Most educators are familiar with Bloom's Taxonomy. Proposed and created in 1956 by Benjamin Bloom and a committee of educators, it is a classification of the different objectives and skills students should learn from specific course content. The taxonomy was updated in 2001 by Anderson and Krathwohl to focus on six levels of learning: Remember, Understand, Apply, Analyze, Evaluate, and Create. As you can see below in the first image, Anderson and Krathwohl shifted the taxonomy from nouns to active verbs.
Making the move from our safe and trusted traditional literacy habits to newer digital skills can be quite a challenge, but as teachers I think we are really unlikely to be able to use technology and help our students use technology really effectively unless we are prepared to face this challenge. Technology needs to be more than part of the way we teach but it also has to be part of the way we ourselves continue to learn and part of our everyday professional practice.
A screencast, also known as video screen capture, is a great way for teachers to create and share instructional videos and explanatory step-by-step tutorials with students. regardless of the purposes for which you are creating a screencast, the quality of your video screen captures can sometimes impede the communicative intent of your message. Therefore, knowing what tools to use to create educational screencasts is as important as the content of the screencasts themselves. To this end, we have curated for you this collection of some of the best screen casting tools out there. We have divided them into four major categories: Web tools, Chromebook apps, iPad apps, and Android apps.
"This is our first year of Bring Your Own Device (BYOD), and boy, did the students bring it. They brought it all! We have iPads, Surface RT and Pro, iPhones, Droids, Chromebooks, Macs, and PC laptops. Here's my current thinking. Please share yours in the comments section below."
The Continuum of Engagement is the next in the series of the learner moving to Agency: moving from compliant to flow created by Barbara Bray and Kathleen McClaskey. Graphic designed by Sylvia Duckworth
Perhaps instead of focusing our concerns on technology as a wonderful aid to plagiarizers, we should focus on its ability to foster creativity and collaboration, and then ask ourselves (we are the clever adults here) how we can incorporate those elements into our formalized assessments.
Focus groups were conducted, along with interviews with interview experts and school leaders. The report also aims to highlight many of the existing initiatives in South Asia where teachers use technology for professional development and provide the reader with a clearer understanding of the regional digital context. Using what we have learned, we aim to continue working in partnership with UK and South Asian organisations and institutions on teacher education projects, using technology appropriately and creatively to achieve our common goals.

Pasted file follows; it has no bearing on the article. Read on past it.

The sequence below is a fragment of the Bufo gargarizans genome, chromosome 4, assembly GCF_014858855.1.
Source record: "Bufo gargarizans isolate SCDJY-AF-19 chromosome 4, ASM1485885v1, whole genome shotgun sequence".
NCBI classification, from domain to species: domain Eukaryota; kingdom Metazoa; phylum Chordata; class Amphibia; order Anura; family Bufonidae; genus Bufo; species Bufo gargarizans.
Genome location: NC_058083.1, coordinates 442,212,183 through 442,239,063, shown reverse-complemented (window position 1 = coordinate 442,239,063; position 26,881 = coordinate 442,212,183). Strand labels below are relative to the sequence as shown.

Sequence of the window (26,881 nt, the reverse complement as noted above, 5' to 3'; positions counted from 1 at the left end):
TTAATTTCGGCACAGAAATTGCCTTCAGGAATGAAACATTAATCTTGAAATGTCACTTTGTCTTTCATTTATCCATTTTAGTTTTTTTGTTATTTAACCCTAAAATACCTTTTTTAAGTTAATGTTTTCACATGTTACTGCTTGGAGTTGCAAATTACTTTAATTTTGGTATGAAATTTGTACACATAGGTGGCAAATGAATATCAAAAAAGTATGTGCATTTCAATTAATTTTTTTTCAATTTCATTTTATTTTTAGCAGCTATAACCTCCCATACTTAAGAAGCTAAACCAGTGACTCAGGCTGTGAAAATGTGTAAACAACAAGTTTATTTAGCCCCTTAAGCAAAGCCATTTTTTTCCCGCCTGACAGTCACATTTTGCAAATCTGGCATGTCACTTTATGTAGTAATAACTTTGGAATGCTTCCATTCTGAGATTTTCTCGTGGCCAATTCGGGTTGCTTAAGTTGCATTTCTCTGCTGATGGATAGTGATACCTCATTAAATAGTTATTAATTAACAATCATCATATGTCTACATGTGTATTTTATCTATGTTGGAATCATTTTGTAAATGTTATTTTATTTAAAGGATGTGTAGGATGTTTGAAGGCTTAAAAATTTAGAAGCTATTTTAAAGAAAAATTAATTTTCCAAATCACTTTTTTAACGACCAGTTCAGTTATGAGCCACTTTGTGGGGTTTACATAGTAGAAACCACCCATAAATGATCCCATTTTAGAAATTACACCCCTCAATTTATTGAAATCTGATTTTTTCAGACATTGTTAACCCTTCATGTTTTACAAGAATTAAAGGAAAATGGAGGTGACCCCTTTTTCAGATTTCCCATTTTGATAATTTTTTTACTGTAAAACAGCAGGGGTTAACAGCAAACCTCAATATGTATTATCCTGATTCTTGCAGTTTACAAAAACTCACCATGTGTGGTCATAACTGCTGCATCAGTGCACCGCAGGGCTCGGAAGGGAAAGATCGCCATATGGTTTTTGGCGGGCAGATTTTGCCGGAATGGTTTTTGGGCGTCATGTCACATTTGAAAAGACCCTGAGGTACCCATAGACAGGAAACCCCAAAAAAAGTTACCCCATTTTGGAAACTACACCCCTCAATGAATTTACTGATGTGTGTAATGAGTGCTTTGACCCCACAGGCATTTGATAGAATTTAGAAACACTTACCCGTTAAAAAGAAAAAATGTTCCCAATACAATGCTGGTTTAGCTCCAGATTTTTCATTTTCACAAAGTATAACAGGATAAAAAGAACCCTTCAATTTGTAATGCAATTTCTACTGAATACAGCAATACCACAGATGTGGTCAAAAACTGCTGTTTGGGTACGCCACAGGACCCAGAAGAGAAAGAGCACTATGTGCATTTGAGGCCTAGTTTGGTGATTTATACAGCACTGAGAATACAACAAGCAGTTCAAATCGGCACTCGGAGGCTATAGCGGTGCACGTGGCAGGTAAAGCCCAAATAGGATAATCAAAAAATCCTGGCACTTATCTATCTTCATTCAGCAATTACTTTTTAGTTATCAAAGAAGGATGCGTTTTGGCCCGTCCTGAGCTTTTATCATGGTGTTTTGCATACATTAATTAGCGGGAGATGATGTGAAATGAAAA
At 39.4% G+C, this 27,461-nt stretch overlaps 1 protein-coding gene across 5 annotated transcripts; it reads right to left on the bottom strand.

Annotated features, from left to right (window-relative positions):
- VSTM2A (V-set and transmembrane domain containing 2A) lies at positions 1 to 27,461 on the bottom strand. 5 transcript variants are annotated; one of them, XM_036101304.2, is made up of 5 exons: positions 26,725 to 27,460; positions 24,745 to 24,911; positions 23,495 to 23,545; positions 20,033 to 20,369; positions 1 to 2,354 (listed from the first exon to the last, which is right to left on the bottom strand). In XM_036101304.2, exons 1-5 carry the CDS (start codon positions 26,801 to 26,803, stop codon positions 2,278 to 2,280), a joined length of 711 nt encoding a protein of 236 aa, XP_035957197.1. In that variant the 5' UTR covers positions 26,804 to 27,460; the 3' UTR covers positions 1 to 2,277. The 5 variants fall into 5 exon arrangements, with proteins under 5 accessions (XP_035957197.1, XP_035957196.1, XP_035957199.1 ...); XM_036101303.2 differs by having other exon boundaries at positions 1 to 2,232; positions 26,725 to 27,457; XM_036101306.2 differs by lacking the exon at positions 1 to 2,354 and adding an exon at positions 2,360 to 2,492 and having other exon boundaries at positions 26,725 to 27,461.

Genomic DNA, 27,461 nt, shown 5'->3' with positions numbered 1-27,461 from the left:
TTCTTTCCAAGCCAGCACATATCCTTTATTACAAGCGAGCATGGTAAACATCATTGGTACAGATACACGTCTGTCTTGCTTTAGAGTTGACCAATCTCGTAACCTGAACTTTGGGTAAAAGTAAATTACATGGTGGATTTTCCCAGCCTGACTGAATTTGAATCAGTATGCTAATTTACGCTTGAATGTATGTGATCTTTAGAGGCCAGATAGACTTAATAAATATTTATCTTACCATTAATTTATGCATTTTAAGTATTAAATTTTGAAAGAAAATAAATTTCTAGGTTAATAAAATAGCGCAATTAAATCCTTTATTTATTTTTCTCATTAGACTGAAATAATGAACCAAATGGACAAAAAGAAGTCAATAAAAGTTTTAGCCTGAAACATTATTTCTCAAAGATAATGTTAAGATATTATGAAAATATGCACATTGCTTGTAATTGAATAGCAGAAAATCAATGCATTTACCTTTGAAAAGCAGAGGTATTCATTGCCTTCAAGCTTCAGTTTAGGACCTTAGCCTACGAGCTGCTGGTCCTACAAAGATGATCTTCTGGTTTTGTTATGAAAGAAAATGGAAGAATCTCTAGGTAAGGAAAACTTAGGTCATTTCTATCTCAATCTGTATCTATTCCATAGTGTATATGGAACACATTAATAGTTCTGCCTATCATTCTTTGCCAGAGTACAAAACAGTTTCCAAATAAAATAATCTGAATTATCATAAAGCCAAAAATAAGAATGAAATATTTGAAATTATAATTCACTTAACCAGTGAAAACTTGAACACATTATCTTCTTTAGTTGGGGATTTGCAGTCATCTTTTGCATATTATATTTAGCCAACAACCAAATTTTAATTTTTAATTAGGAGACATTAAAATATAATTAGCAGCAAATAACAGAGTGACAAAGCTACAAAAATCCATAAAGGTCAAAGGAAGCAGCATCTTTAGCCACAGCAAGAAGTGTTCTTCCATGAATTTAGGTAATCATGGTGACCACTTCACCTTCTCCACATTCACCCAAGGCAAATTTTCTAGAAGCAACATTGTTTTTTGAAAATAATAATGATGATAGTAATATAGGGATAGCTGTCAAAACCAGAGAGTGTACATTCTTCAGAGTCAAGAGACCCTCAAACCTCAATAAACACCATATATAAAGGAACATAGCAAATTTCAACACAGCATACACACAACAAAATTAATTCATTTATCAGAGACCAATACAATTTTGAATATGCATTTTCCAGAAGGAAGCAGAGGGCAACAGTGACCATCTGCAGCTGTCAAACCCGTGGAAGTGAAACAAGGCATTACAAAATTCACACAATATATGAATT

In a time where testing becomes more ubiquitous than ever, and creativity and innovation – though theoretically highly valued in the ‘real world’ – are left behind in our classrooms, it’s time for teachers to look at ways to promote creativity in their students. There are tons of lists out there about what ‘creative people’ do and how you can be more like them, but integrating daily rituals into an already jam-packed classroom schedule probably doesn’t sound very doable to most teachers.
That’s why we like the handy infographic below: While it does ostensibly give you some habits (like meditation) that may help both you and your students in the long run, if you extrapolate on some of the suggestions you’ll find yourself with some incredible guidelines for how you teach and encourage students in your classroom, all of which will push them a little further down the creative pathway.
Are you a closet iPhone or iPad user? No, really, do you use mobile devices inside your closet?
This infographic from litmus.com makes a strong case for leveraging the power and omnipresence of mobile devices for learning.
Not only are 80 percent of our learners using mobile devices, they take them everywhere. Notice the seven most popular places learners use their mobile devices (surprisingly, closet didn’t make the list, but we still believe people surf the net there).
Gamification is the use of game-mechanics and elements in non-game contexts. For the last six years, I’ve used gamification to turn my classroom into a video game to help motivate, engage, and empower my students. I’ve done hundreds of presentations on my unique style of gamification and have worked with dozens of teachers to turn their classroom into a video game. One of the things I’m always told is that an in-depth guide would be useful, so I wrote one!